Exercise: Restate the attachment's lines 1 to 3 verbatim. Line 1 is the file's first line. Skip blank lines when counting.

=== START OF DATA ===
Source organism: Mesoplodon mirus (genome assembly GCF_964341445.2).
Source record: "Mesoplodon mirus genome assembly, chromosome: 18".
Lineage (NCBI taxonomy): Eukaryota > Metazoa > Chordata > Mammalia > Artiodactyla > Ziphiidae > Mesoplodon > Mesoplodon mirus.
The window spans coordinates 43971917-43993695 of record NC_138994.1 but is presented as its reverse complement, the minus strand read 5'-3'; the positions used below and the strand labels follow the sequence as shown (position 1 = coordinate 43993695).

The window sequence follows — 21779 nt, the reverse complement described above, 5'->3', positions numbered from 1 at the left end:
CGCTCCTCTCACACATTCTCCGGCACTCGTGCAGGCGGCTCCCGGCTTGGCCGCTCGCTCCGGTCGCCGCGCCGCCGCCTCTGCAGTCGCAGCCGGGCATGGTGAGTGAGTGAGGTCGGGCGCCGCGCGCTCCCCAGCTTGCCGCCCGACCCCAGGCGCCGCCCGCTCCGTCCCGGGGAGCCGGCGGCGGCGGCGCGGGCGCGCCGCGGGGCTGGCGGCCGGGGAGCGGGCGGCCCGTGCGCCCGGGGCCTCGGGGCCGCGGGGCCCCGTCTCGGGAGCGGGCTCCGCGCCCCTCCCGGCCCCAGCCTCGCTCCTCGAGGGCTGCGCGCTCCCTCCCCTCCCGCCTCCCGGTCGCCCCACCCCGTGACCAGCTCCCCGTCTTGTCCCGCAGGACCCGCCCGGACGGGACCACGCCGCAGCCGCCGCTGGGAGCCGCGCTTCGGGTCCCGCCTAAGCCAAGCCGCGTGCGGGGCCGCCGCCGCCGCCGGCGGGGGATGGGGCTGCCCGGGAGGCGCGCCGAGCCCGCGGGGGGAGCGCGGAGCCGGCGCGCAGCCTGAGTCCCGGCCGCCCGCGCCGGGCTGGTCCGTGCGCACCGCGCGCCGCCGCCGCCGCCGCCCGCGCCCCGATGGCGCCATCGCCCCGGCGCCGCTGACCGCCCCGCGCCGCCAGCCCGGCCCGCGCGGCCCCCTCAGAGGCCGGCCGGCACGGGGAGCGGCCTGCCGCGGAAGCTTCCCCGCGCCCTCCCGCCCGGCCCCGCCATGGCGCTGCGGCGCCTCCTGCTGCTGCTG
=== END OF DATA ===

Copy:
Source organism: Mesoplodon mirus (genome assembly GCF_964341445.2).
Source record: "Mesoplodon mirus genome assembly, chromosome: 18".
Lineage (NCBI taxonomy): Eukaryota > Metazoa > Chordata > Mammalia > Artiodactyla > Ziphiidae > Mesoplodon > Mesoplodon mirus.